At the 50th anniversary of the United Nations Commission on International Trade Law (“UNCITRAL”) Congress, Gary Born, chair of Wilmer Cutler Pickering Hale and Dorr LLP's International Arbitration Group, discussed his proposal for a new form of international arbitration through bilateral arbitration treaties (“BATs”).
The discussion in the UNCITRAL—a body that has, over the past 50 years, fostered international trade and investment and conceptualized key arbitral instruments like the UNCITRAL Model Law on International Commercial Arbitration and the New York Convention—reflects the continued importance of BATs in contemporary discourse on international trade and arbitration.
BATs have captured increasing interest since their proposal in 2012. A 2014 report in Commercial Dispute Resolution ("Born's BAT gets set to fly," published January 6, 2014) describes Born's proposal as inaugurating what could be a "profound shake-up of commercial law, with states abandoning sovereign rights to commercial dispute litigation in favor of resolution by arbitration."
Born proposes the adoption of BATs, modeled on bilateral investment treaties ("BITs"), to provide a default framework of arbitration for cross-border dispute resolution. As he explains:
"We all know, of course, that investment arbitration has learned a good deal from international commercial arbitration. The basic procedural rules in many investment arbitrations, whether conducted under the UNCITRAL rules or the ICSID rules, draw substantially on earlier experiences in international commercial arbitration. Many of the pleading techniques, the advocacy techniques that are used in investment arbitration parallel those previously developed in the commercial setting. Many of the arbitrators and many of the counsel that appear in investment arbitrations have substantial overlaps with those in commercial arbitration. And I would suggest that international commercial arbitration can learn equally from investment arbitration. In particular, I think where international commercial arbitration can learn is through what I referred to a few moments ago, is the concept of a bilateral arbitration treaty, a BAT, rather than a BIT."
The focus of Born's proposal is on bilateral treaties which would provide for international arbitration, under the UNCITRAL Rules, as a default mechanism for resolution of international commercial disputes between commercial parties. The proposal would leave parties free to contract out of the BATs arbitration regime, including by agreeing to forum selection clauses or alternative arbitration provisions; absent such agreement, however, the proposed BATs would provide for the resolution of international commercial disputes, between nationals of contracting states, by binding arbitration that results in a binding arbitral award.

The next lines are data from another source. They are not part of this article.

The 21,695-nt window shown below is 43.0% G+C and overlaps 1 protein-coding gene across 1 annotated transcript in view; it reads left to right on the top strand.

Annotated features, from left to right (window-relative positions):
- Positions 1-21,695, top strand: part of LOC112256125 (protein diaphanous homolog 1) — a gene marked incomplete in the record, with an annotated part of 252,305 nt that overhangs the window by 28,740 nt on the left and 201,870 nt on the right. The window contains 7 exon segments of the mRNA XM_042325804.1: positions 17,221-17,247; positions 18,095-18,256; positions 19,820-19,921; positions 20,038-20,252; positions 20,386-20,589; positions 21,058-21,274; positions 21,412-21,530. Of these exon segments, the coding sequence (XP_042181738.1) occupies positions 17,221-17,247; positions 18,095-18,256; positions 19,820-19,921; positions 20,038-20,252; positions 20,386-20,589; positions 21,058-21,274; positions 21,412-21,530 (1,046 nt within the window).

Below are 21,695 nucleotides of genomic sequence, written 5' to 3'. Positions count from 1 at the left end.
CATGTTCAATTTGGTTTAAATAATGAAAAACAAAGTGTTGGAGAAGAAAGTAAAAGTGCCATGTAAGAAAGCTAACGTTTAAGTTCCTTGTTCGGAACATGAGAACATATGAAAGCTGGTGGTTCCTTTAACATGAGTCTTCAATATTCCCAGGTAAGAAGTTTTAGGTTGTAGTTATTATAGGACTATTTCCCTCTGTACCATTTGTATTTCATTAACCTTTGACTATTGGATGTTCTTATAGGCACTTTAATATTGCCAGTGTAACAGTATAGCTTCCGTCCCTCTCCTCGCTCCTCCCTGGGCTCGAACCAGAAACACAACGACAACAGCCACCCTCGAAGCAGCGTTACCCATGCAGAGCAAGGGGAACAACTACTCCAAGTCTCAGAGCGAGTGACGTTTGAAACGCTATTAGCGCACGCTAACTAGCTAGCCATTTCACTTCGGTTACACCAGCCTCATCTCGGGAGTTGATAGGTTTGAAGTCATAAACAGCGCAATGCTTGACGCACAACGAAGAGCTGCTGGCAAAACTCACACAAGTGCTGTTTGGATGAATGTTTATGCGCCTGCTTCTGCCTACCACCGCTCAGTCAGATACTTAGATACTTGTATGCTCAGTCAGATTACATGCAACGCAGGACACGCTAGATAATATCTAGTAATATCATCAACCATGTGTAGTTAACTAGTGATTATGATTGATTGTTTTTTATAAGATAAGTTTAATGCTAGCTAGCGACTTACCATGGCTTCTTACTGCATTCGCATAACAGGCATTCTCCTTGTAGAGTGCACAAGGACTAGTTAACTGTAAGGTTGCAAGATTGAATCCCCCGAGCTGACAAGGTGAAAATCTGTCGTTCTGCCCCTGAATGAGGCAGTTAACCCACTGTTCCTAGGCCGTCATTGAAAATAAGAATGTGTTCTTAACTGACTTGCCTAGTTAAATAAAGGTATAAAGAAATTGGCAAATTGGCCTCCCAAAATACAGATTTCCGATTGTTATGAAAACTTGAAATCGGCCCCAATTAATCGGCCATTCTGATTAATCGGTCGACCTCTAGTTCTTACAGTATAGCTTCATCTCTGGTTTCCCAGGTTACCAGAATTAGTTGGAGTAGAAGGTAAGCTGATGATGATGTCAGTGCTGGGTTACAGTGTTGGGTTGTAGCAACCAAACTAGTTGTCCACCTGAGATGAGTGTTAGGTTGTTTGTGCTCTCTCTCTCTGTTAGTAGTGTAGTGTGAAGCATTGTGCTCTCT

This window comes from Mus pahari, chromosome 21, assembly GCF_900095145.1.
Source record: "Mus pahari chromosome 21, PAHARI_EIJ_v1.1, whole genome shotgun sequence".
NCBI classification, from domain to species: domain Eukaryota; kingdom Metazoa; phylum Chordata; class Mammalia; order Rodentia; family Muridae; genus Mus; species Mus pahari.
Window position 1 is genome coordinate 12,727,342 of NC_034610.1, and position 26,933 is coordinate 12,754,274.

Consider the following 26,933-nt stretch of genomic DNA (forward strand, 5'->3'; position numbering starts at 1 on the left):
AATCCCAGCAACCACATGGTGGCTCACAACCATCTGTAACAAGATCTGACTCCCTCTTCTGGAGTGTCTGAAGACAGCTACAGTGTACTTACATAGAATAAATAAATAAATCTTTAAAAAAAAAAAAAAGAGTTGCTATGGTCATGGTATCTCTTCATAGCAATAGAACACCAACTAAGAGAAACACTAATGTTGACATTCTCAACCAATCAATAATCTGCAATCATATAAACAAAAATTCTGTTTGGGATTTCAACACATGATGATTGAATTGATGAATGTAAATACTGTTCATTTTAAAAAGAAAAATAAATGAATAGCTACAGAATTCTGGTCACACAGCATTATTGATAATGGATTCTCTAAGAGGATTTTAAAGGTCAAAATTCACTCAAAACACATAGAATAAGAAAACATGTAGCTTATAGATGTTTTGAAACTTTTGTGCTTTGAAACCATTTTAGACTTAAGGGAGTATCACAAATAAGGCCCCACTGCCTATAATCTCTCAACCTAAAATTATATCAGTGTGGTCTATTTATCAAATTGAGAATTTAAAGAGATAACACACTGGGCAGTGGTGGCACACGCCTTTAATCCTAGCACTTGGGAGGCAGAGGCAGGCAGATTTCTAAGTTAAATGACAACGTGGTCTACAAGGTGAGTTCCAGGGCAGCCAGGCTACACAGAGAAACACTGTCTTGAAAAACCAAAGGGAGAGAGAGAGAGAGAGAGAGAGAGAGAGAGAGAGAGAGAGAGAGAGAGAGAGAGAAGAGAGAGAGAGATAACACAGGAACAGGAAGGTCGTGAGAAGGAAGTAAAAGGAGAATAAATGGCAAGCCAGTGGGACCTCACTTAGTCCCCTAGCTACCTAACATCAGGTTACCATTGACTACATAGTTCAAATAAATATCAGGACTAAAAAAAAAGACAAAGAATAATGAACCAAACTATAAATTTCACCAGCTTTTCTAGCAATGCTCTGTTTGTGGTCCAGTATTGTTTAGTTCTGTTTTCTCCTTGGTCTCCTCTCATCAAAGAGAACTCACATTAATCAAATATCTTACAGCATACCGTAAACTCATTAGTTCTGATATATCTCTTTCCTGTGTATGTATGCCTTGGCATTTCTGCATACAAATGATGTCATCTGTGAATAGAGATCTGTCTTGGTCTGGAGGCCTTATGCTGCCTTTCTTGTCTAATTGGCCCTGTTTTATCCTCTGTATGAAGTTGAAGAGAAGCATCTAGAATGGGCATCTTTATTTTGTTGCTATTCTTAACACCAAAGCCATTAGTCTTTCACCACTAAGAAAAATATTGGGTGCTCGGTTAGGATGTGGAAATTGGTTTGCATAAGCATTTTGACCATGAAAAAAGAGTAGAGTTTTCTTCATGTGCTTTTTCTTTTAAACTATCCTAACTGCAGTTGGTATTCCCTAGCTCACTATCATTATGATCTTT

Other commentators, and increasing numbers of States as well as UNCITRAL, have also expressed interest in Born's BATs proposal.
The Permanent Court of Arbitration's Deputy Secretary-General, Brooks Daly, calls Born's BATs “a promising and important proposal.” “Assuming that they contain a well-designed arbitration mechanism, the proposed bilateral arbitration treaties would assure nationals of signatory states a reliable and fair international arbitration proceeding as a default, while preserving the freedom to choose other forms of arbitration or court adjudication. This offers significant advantages over current means of resolving international commercial disputes." "Since it is so common that one party involved in an international contract does not trust the courts due to home court advantage, there should be an assumed default provision in favour of arbitration [over litigation] even if there isn't an arbitration clause," Jan Paulsson, partner at Three Crowns, told CDR. "It is difficult to understand why parties to an international transaction would not have assumed that it would be resolved by arbitration."
The article which forms the basis of Born's speech at the UNCITRAL—Bilateral Arbitration Treaties: An Improved Means of International Dispute Resolution—can be accessed here. The text for a draft Model BAT can be accessed here, together with a commentary on the Model BAT's provisions, which can be accessed here. Further details about the Model BAT and its rationale can also be found in an article, which can be accessed here or in a speech at the University of Pennsylvania Law School by Born, which can be viewed here.